Signs that Japan’s economic recovery is faltering are fuelling expectations that the Bank of Japan’s policy board might order further monetary easing at a two-day meeting that opens on Monday.
Some analysts believe the action might include an expansion of the bank’s cheap three- and six-month credit facilities or greater purchases of government bonds. Such a move would ease pressure on the BoJ over what critics say is its failure to act forcefully enough to shore up the recovery, [which industrial and survey data has lately cast into doubt].
Pity Japan’s Democratic party. When they took power less than three months ago, party heavyweights were hoping to use the fat from a huge stimulus package drawn up by the former ruling Liberal Democratic party to help fund implementation next year of some of their generous manifesto pledges.
Japan’s cabinet on Tuesday agreed Y7,200bn ($80.6bn) in stimulus spending intended to shore up a fragile economic recovery with measures including support for employment, easier financing for smaller companies and promotion of environmental protection.
Announcement of the package, which is to be implemented in the first quarter of 2010, had been delayed since last week after a tiny but vocal coalition partner in the new Democratic party-led government demanded more generous spending. More on ft.com.
With deflation entrenched and the yen’s rise against the dollar worrying exporters, speculation swirled that the BoJ was about to announce a return to “quantitative easing” or at least an increase in its government bond-buying programme. So when all the policy board offered was a sideshow offer of cheap three-month loans to commercial banks, the sense of anti-climax was palpable.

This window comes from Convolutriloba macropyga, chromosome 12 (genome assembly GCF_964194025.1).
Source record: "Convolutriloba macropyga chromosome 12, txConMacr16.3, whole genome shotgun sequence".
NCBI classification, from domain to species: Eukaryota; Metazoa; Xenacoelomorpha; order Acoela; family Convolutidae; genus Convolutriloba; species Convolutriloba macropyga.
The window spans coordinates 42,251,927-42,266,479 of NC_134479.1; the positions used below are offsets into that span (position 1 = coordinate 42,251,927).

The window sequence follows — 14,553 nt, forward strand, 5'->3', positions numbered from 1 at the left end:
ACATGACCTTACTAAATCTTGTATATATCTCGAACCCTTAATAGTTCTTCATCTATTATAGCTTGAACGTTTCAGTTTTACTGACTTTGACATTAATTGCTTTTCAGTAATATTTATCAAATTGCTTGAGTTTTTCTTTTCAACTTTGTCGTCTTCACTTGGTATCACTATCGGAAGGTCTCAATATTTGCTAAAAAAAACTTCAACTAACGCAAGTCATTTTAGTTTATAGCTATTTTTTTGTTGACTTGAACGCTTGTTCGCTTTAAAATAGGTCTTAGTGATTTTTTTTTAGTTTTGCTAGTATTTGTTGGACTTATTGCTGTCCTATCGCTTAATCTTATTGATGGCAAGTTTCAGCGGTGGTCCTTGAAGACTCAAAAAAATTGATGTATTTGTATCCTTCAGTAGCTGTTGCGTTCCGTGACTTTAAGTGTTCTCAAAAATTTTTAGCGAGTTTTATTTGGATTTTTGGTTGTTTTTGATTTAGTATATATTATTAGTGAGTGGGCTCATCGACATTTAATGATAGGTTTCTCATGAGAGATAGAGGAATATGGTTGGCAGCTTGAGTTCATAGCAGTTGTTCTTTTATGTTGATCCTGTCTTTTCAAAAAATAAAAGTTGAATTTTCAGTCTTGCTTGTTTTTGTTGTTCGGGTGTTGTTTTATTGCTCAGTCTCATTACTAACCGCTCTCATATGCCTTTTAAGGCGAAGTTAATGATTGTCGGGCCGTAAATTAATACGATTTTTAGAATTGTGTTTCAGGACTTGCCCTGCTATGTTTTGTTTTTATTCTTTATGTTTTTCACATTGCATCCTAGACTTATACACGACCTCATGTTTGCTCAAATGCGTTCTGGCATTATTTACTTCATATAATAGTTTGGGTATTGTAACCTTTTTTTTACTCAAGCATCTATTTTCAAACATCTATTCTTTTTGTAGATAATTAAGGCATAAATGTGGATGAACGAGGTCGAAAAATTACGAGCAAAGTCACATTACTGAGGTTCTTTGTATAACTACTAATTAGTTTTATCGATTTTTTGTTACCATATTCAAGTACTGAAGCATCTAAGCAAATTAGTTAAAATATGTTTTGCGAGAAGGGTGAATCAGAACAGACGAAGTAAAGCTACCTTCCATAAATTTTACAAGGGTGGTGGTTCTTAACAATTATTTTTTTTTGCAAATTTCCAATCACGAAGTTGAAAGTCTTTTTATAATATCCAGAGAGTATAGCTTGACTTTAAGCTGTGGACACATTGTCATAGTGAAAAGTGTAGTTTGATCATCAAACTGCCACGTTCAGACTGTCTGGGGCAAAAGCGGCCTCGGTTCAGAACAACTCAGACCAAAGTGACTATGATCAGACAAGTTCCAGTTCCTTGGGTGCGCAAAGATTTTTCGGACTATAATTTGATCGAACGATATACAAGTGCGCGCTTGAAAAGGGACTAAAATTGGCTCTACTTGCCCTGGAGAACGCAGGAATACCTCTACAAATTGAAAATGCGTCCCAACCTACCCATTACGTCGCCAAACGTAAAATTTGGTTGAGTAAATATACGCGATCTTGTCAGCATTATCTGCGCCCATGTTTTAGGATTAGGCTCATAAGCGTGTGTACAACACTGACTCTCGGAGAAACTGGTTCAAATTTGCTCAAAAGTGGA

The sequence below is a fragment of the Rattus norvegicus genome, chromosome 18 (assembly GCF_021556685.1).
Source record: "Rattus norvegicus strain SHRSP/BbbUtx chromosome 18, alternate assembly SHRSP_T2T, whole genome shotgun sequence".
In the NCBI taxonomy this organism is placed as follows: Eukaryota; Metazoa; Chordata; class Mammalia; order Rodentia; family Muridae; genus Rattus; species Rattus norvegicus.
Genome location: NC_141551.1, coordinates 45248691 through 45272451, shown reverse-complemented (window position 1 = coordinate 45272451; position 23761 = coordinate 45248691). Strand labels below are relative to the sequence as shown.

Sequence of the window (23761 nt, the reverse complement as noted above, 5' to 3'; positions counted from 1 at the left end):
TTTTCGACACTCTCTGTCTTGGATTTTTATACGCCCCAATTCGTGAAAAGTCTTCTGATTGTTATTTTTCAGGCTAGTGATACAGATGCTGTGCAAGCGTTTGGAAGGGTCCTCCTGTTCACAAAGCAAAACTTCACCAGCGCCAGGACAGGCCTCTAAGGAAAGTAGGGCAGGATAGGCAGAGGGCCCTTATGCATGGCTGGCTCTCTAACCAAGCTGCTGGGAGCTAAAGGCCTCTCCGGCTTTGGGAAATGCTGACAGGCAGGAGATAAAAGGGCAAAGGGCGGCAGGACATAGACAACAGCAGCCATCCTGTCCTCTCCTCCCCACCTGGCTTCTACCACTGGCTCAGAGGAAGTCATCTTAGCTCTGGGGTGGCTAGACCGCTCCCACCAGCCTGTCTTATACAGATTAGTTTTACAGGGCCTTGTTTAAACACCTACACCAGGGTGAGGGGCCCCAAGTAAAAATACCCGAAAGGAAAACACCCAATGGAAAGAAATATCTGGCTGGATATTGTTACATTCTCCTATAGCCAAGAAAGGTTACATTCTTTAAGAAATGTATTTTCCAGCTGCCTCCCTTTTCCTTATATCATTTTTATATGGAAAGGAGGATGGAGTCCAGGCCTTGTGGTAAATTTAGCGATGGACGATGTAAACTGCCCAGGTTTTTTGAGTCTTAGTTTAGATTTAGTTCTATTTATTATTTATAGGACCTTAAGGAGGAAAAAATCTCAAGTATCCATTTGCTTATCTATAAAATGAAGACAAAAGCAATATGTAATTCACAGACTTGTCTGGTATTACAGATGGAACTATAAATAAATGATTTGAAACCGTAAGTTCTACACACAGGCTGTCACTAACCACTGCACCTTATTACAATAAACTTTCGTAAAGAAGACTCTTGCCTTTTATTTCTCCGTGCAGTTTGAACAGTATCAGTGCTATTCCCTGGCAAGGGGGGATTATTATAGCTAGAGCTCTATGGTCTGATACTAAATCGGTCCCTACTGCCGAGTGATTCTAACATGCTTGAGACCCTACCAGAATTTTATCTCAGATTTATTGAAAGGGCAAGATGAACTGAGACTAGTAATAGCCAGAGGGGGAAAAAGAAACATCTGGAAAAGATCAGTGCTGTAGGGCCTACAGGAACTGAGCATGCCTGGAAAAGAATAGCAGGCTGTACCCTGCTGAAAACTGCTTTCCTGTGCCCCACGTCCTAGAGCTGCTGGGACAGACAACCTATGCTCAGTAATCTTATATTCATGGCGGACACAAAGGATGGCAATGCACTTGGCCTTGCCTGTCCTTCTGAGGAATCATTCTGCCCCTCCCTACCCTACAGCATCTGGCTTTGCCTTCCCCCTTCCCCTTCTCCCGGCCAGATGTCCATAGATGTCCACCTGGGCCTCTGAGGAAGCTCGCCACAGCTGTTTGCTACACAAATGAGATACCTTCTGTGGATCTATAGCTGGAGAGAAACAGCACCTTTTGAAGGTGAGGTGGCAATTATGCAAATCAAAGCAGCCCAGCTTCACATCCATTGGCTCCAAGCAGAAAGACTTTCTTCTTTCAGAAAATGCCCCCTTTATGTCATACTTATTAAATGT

Ryuzo Miyao, a 45-year-old professor at Kobe University, is seen as being broadly in tune with such tenets of current BoJ policy.
In the great Japanese debate on how to balance the contradictory demands of reining in the deficit and continuing stimulative spending, chalk up another political point for Shizuka Kamei, Japan’s minister for financial services.
Masaaki Shirakawa, governor of the Bank of Japan, offered a concise defence of the central bank’s calm response to the return of deflation.
The Bank of Japan is laying the ground for an end to emergency measures. But such moves are politically fraught, and the central bank is trying to reassure the public that it has no plans to raise interest rates
The BoJ balance sheet expansion moves announced in the aftermath of the Lehman Shock are correctly billed as more about financial sector stability than economic stimulus. Expectations are growing that they will be allowed to expire in December, given that fears of a credit crunch have faded.
Japanese finance minister Hirohisa Fujii deserves a little credit amid all the abuse he is taking for recent currency comments